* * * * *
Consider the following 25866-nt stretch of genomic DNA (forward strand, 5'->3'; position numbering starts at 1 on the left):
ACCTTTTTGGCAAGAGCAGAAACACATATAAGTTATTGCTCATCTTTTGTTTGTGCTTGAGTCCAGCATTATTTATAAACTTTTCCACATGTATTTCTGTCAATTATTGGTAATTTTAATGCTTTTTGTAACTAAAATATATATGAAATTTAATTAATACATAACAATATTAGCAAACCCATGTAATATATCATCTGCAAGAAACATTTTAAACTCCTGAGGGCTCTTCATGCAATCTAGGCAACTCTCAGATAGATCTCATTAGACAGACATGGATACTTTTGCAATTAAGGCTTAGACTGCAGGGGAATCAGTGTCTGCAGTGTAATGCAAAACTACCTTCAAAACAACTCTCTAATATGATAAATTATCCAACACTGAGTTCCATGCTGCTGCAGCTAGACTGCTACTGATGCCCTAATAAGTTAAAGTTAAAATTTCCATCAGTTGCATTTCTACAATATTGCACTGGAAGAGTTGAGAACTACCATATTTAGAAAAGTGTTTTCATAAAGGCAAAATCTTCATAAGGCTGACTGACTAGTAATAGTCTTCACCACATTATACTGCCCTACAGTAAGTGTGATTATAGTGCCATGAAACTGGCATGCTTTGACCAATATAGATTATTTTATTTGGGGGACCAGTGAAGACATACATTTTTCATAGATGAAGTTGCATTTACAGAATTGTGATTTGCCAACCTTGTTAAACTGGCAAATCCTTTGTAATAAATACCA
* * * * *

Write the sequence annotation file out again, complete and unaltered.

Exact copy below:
Consider the following 25866-nt stretch of genomic DNA (forward strand, 5'->3'; position numbering starts at 1 on the left):
ACCTTTTTGGCAAGAGCAGAAACACATATAAGTTATTGCTCATCTTTTGTTTGTGCTTGAGTCCAGCATTATTTATAAACTTTTCCACATGTATTTCTGTCAATTATTGGTAATTTTAATGCTTTTTGTAACTAAAATATATATGAAATTTAATTAATACATAACAATATTAGCAAACCCATGTAATATATCATCTGCAAGAAACATTTTAAACTCCTGAGGGCTCTTCATGCAATCTAGGCAACTCTCAGATAGATCTCATTAGACAGACATGGATACTTTTGCAATTAAGGCTTAGACTGCAGGGGAATCAGTGTCTGCAGTGTAATGCAAAACTACCTTCAAAACAACTCTCTAATATGATAAATTATCCAACACTGAGTTCCATGCTGCTGCAGCTAGACTGCTACTGATGCCCTAATAAGTTAAAGTTAAAATTTCCATCAGTTGCATTTCTACAATATTGCACTGGAAGAGTTGAGAACTACCATATTTAGAAAAGTGTTTTCATAAAGGCAAAATCTTCATAAGGCTGACTGACTAGTAATAGTCTTCACCACATTATACTGCCCTACAGTAAGTGTGATTATAGTGCCATGAAACTGGCATGCTTTGACCAATATAGATTATTTTATTTGGGGGACCAGTGAAGACATACATTTTTCATAGATGAAGTTGCATTTACAGAATTGTGATTTGCCAACCTTGTTAAACTGGCAAATCCTTTGTAATAAATACCA